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Ethical Issues and Public Opinion - Human Genome Project Considersethical, Legal, And Social Issues, Surveys Reveal Support For, Andconcern About, Genetic Research Andengineering

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The institutions of genetic, scientific, and technical research, and the industries of genetic application, are relatively well organized and generously funded. Their imperatives are clear: push toward new knowledge and its applications. By contrast, our ethical, social discussion is unfocused, episodic, and scattered. We need to harness moral thinking to genetic technique. The need for organized, intelligent debate involving an active public and committed scientists has never been clearer.

—Everett Mendelsohn, professor of the history of science, Harvard University, "The Eugenic Temptation: When Ethics Lag behind Technology," Harvard Magazine, March-April 2000

Rapid advances in genetics and its applications pose new and complicated ethical, legal, regulatory, and policy issues for individuals and society. The issues society must consider include how to protect and manage genetic information and who should have access to it; the consequences of knowledge about personal genetic information for individuals; and the repercussions of genomic information for groups such as ethnic and racial minorities. For example, African-Americans were among the first to call for the inclusion of African-American genetic sequences in the human genome's template, and their concerns are vitally important because historically they have been victimized by "genetic inquiries" and research. Genetic discrimination poses a threat to members of minority groups, as well as other workers, when employers are able to take adverse action based on applicants' or employees' asymptomatic genetic predisposition to, or probability of developing, a medical disorder.

Furthermore, many scientists, ethicists, and policy makers fear that without adequate protections genetic information may be used to deny individuals not only employment but also health care coverage or legal rights should genetic information be misused in the criminal justice system. The American public shares these concerns about privacy and the management of genetic information. A June 2001 Gallup Poll found widespread public opposition to allowing health insurance companies and employers access to genetic information. Three-quarters of U.S. adults believed that health insurance companies should not have access to genetic information when deciding about health coverage, and 76% said employers should not have access to this information when making hiring or other employment decisions. (See Table 10.1.)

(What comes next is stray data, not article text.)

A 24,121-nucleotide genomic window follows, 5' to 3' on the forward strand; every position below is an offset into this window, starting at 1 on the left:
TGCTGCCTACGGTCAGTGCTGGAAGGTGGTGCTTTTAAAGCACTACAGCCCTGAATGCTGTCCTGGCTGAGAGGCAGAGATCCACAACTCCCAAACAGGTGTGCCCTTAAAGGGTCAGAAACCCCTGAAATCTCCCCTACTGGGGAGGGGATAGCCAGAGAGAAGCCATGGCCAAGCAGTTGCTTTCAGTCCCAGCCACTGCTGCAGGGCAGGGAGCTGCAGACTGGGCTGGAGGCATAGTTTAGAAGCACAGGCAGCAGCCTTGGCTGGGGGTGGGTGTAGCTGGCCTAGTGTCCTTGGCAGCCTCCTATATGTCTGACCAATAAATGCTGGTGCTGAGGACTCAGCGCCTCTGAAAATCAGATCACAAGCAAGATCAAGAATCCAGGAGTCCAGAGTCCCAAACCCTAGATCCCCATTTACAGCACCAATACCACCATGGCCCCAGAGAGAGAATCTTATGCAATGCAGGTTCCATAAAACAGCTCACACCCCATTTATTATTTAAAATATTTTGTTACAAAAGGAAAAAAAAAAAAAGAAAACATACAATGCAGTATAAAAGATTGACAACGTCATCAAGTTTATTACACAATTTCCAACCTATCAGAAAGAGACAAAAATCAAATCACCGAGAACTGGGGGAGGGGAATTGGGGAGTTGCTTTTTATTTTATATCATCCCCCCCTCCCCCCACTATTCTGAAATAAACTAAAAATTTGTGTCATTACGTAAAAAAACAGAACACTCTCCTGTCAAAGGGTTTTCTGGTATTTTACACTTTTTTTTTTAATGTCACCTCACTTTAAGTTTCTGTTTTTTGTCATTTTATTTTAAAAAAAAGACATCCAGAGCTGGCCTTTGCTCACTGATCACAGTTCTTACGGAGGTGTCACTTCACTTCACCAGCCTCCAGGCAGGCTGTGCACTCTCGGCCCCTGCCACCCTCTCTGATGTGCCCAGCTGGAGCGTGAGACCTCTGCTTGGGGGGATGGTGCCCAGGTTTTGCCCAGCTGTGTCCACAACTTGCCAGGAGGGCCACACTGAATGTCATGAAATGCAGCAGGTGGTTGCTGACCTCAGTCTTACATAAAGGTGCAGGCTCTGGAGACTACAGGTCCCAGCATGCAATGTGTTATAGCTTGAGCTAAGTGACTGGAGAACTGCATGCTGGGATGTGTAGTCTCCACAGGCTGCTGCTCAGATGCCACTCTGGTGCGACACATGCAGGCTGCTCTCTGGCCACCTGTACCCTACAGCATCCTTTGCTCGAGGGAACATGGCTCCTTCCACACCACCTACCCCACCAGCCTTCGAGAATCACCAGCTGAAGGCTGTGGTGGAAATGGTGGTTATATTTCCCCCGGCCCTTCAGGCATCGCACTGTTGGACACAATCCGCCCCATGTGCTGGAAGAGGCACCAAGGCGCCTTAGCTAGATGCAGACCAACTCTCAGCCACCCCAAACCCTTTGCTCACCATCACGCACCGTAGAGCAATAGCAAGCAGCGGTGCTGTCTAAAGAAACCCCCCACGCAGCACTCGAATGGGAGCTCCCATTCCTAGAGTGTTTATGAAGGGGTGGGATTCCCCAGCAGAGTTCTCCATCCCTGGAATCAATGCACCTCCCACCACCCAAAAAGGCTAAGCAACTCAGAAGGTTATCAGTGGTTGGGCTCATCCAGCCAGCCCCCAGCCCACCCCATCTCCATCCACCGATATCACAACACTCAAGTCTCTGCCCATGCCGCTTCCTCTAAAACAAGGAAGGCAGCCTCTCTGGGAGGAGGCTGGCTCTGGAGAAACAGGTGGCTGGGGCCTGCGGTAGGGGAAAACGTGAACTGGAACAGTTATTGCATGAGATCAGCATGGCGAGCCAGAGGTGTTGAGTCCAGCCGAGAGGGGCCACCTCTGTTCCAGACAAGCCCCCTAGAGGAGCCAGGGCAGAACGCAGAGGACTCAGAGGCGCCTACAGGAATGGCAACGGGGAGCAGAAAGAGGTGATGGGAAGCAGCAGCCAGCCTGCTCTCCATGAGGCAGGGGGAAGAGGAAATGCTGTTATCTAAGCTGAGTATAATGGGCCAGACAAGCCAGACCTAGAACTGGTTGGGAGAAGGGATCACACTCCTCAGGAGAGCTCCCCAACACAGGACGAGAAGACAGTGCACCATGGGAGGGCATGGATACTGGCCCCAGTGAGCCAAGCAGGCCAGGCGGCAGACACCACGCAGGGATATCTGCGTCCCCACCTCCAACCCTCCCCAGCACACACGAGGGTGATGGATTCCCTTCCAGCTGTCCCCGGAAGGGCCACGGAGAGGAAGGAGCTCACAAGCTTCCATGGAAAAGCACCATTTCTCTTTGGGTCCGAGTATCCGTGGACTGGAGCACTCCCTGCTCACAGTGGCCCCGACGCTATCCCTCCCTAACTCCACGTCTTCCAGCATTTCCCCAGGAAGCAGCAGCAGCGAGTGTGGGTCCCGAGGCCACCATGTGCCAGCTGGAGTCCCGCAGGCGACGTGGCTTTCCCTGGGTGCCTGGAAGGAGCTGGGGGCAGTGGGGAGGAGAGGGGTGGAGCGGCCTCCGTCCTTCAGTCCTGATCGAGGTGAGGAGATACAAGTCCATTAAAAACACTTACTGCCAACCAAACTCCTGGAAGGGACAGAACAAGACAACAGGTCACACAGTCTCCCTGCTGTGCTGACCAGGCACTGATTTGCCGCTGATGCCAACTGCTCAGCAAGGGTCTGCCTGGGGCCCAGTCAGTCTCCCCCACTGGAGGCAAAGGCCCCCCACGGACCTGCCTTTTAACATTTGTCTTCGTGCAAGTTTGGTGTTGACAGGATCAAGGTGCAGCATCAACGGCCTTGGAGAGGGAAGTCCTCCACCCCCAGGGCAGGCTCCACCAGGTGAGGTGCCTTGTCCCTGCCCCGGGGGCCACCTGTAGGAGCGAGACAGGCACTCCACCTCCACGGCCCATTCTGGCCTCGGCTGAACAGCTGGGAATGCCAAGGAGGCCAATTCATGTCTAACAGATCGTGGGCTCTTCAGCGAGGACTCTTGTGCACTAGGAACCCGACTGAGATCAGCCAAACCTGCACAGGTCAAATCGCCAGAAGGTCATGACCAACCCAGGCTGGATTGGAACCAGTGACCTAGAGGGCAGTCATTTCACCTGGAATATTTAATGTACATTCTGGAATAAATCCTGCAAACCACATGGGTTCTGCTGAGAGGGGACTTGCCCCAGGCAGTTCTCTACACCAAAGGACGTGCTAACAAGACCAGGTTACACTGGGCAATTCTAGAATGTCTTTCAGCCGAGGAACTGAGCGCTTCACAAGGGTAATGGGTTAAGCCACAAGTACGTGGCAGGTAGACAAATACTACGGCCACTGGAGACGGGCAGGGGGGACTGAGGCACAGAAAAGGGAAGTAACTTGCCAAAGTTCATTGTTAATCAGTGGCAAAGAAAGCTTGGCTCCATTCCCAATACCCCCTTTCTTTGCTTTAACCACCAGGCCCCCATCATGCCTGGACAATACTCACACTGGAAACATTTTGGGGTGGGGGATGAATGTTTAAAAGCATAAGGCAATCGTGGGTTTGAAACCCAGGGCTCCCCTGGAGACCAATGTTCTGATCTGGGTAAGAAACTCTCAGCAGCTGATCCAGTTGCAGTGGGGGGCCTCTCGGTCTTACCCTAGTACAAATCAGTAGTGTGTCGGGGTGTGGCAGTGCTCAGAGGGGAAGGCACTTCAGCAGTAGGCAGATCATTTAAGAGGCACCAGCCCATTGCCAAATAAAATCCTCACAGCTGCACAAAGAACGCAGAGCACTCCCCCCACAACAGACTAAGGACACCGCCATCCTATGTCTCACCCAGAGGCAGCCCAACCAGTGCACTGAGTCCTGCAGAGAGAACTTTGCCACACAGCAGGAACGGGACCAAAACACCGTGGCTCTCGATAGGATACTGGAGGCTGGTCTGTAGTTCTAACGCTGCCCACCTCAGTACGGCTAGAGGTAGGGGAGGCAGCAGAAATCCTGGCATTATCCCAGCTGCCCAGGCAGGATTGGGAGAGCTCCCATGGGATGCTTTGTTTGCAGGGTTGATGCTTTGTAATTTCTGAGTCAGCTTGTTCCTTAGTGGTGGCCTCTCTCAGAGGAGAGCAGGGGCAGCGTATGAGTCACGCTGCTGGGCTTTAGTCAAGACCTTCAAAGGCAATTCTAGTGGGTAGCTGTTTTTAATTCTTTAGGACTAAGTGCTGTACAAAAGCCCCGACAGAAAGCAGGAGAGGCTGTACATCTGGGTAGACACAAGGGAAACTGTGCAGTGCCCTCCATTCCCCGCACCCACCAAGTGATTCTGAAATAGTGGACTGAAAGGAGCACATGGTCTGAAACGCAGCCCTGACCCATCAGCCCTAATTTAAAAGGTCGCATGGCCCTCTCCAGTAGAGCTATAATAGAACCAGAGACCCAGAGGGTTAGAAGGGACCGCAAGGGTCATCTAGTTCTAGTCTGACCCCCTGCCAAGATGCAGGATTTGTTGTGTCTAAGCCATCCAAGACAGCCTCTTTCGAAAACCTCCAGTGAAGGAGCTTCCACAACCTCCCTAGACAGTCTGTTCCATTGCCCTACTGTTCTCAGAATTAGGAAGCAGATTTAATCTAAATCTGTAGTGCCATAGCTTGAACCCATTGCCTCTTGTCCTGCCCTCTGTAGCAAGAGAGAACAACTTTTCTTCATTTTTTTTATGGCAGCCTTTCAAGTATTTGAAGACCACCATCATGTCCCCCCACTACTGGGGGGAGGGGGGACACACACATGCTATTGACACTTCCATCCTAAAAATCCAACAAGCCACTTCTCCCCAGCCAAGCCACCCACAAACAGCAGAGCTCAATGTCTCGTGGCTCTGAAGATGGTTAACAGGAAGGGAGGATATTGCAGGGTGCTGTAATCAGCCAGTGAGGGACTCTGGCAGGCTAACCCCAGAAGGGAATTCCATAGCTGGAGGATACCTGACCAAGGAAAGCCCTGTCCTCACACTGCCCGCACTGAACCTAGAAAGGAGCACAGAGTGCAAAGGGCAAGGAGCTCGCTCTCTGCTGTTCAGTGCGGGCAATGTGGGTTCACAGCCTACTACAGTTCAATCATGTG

A survey conducted by the Genetics and Public Policy Center of the Phoebe R. Berman Bioethics Institute at Johns Hopkins University found that between 2002 and 2004 the proportion of Americans who believe spouses and extended family have the right to know genetic test results increased, while the proportion who believe employers and insurance carriers have a right to know decreased. According to Reproductive Genetic Testing: What America Thinks (Washington, DC, December 2004), about two-thirds of respondents in 2002 believed that the spouse of a person carrying a gene increasing the risk of disease had a right to know. In the 2004 survey more than 75% of survey respondents thought spouses had a right to know, and more than 50% indicated that extended family members also had a right to know. This contrasted sharply with support for disclosing genetic test results to insurance carriers and employers. In the 2004 survey, only one-fifth of respondents believed insurance carriers had a right to such information, and fewer than 10% believed employers should be informed of test results.

A host of ethical issues related to health and medical care arise from increased availability of genetic information, such as the use of this information to guide reproductive decision making and the application of genetic engineering to reproductive technology. Reproductive applications are an especially emotionally charged topic as many antiabortion advocates staunchly oppose any action to alter the development or course of a naturally occurring pregnancy, such as in vitro fertilization and TABLE 10.1
Public opinion on access to genetic information, July 2001